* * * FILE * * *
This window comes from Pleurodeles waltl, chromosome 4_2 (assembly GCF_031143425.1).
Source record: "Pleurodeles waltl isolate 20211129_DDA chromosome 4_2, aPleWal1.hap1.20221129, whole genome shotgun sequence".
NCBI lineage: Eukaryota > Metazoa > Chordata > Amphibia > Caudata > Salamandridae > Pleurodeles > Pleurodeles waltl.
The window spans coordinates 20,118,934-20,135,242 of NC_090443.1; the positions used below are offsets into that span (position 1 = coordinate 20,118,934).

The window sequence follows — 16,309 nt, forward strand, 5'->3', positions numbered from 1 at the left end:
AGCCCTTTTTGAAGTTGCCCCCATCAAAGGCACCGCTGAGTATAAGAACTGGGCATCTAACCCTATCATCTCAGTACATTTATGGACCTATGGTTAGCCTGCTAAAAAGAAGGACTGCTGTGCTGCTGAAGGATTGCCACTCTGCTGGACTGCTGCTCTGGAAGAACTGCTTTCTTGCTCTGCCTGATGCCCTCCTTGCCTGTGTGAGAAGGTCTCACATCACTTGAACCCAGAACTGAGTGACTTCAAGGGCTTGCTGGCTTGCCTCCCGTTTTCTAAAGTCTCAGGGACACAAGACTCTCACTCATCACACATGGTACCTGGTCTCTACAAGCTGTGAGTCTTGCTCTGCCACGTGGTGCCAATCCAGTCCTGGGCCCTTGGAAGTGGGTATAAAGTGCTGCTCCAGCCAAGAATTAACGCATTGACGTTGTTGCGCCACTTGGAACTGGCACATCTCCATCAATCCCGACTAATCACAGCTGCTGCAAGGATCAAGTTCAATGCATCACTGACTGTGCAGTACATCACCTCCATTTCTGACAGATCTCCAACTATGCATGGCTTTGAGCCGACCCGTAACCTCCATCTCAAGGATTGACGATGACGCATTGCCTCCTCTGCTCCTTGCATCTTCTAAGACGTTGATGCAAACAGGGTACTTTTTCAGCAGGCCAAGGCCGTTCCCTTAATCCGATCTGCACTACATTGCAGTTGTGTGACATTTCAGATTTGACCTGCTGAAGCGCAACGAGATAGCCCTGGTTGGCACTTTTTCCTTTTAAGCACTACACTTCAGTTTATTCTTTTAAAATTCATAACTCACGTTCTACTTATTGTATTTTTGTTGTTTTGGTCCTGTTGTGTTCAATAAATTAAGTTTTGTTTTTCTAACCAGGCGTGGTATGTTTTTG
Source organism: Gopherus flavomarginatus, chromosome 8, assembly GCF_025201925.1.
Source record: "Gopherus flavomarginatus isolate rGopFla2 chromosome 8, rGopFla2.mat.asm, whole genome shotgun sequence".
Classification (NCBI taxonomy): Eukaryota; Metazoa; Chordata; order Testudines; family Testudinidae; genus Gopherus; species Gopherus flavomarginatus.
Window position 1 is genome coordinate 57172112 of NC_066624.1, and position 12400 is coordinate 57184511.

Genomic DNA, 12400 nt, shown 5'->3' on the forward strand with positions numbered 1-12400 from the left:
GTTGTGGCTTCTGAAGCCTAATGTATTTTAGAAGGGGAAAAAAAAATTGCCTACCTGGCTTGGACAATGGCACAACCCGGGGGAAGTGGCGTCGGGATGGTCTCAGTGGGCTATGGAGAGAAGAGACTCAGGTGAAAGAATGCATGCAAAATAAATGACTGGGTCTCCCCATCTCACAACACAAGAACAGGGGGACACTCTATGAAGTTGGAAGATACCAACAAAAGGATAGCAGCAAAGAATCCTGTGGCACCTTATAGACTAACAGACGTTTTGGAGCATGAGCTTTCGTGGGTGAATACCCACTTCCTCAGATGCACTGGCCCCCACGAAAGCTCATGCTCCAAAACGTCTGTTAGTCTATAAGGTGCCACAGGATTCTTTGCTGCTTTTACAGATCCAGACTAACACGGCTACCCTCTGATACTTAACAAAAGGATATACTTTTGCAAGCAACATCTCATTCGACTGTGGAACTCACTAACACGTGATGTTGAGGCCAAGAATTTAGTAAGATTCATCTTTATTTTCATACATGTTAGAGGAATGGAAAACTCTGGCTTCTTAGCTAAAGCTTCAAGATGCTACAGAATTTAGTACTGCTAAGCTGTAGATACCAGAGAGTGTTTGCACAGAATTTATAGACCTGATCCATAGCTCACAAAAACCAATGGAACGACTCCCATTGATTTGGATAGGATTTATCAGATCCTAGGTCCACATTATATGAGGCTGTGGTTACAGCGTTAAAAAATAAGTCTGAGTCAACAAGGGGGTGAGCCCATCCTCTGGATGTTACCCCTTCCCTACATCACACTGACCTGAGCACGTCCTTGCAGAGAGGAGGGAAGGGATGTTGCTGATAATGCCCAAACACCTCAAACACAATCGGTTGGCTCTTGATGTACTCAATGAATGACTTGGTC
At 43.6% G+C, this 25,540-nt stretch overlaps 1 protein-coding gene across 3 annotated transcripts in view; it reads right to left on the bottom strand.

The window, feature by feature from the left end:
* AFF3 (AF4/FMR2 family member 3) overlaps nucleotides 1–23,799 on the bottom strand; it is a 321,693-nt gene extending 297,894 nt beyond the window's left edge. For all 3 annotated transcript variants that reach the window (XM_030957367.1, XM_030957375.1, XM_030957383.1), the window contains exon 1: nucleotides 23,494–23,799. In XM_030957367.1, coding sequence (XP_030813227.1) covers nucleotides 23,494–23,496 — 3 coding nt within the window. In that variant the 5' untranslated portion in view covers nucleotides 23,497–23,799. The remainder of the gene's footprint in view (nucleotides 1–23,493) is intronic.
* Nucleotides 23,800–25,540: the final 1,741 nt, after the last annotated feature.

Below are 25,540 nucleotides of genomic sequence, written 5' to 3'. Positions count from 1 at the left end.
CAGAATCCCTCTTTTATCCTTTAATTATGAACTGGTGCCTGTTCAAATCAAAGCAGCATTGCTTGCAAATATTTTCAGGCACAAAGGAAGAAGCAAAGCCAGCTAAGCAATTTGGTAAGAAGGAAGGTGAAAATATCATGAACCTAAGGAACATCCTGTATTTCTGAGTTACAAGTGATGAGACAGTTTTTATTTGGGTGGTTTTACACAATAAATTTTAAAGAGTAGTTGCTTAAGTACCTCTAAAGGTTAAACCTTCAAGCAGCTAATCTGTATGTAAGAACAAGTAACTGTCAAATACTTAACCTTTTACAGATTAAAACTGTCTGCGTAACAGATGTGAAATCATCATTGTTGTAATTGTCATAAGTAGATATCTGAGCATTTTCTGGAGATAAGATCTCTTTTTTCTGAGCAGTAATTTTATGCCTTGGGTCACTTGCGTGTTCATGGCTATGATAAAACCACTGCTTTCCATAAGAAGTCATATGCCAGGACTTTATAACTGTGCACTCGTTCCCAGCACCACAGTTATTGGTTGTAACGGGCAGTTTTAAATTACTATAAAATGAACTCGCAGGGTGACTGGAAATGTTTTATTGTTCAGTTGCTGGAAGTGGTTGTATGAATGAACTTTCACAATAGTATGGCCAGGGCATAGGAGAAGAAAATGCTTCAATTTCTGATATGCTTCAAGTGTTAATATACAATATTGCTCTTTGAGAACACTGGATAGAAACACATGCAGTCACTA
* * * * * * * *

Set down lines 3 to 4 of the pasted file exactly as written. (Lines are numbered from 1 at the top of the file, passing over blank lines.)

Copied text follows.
NCBI lineage: Eukaryota > Metazoa > Chordata > Amphibia > Caudata > Salamandridae > Pleurodeles > Pleurodeles waltl.
The window spans coordinates 20,118,934-20,135,242 of NC_090443.1; the positions used below are offsets into that span (position 1 = coordinate 20,118,934).